My grandson was very fond of Peppa the Pig as a precocious 2-yo.

Scandinavian programming for small children is excellent, with the Norwegian NRK as the Lodestar these days, but I couldn't find English versions of the programs.

I think the difference is that countries with strong public broadcasting traditions can focus on age-appropriate pedagogical knowledge and servicing the children and parents rather than the advertisers. So look for those.
posted by mumimor at 11:20 AM on December 10, 2022 [1 favorite]

Sankofa Read Aloud is a YouTube channel that calmly reads children’s books with Black protagonists and Black authors. It’s great, both as calm entertainment and as a way to quickly “audition” a book before deciding to purchase it.
posted by nouvelle-personne at 11:35 AM on December 10, 2022 [1 favorite]

Sarah and Duck! It's the best.
posted by Dr. Wu at 11:37 AM on December 10, 2022 [4 favorites]

Best answer: Wallace and Gromit? Not sure it would hold a two year olds attention, but it's creative and not loud or busy.
posted by Eyelash at 3:16 PM on December 10, 2022 [1 favorite]

Best answer: I go through The Kid Should See This when I cannot take another minute of Cocomelon.
posted by dorothyisunderwood at 4:15 PM on December 10, 2022 [1 favorite]

Hedgehog in the Fog is a quietly told story that captivated my 2-year-old. The narration is in Russian. The first time we watched it together, I explained a little, but I never found it necessary to read all the subtitles aloud; when she wondered about something, she asked.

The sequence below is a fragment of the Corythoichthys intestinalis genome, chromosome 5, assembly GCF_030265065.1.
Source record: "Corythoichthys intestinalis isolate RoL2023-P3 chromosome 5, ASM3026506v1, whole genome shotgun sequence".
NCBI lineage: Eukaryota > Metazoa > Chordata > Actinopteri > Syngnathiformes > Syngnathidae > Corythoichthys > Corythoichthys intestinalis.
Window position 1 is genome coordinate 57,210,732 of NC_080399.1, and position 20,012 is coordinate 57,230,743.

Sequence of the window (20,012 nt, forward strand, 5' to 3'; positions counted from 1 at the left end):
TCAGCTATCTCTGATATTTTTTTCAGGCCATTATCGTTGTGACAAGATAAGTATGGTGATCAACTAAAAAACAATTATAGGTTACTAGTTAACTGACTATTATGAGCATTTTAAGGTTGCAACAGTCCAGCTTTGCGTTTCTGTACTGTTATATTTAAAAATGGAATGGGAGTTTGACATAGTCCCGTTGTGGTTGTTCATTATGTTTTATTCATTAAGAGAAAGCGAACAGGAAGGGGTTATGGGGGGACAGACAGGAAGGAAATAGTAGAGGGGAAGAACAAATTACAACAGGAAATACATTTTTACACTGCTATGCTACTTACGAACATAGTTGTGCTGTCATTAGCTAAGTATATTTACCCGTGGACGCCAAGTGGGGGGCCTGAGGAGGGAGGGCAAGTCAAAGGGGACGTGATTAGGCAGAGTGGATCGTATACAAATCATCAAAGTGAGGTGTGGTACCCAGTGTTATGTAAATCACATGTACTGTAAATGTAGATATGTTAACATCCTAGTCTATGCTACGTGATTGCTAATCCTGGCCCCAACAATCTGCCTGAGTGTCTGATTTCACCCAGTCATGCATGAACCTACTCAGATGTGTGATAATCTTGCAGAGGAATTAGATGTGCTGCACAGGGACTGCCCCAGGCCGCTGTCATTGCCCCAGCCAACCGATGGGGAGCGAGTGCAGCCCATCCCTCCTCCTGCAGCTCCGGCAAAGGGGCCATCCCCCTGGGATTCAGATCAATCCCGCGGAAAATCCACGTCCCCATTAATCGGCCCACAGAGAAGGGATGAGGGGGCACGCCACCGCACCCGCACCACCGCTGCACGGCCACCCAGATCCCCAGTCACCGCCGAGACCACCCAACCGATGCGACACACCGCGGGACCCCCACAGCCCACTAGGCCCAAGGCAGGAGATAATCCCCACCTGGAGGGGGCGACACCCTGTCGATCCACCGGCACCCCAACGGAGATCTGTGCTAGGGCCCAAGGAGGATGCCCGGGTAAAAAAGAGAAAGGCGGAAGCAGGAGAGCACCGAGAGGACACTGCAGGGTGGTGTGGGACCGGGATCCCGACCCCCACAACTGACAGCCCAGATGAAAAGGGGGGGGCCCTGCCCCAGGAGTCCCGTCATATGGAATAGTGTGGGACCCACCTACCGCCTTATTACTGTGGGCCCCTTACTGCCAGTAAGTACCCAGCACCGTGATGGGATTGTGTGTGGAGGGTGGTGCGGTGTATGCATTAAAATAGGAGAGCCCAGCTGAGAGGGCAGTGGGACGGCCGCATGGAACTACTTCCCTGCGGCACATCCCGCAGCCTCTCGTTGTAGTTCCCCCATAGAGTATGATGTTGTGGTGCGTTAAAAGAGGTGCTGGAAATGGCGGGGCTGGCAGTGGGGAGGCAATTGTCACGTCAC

posted by aws17576 at 4:29 PM on December 10, 2022 [2 favorites]

Don't know how you feel about Trucks (we two artists accidentally made a giant truck/train monster) but we watch mighty machines for nail cutting and other such emergencies. Lots of episodes on YouTube. I like that it's live action and generally long boring sequences.
posted by stray at 4:30 PM on December 10, 2022

Best answer: If you're open to old, old shows, Mr Dress Up and Polka Dot Door episodes are on YouTube. I haven't looked for The Big Comfy Couch, or for Today's Special, but they might be there.
Check out CBC (Canadian Broadcasting Corp) they are usually reliable for good kids shows.
posted by Enid Lareg at 6:55 PM on December 10, 2022 [1 favorite]

We really liked kipper the dog. It is animated but it's slow,simple and not flashy. with calm sounds and movements. It's almost like a book being read with some movement on the pages. Plus it's thought provoking for a younger child.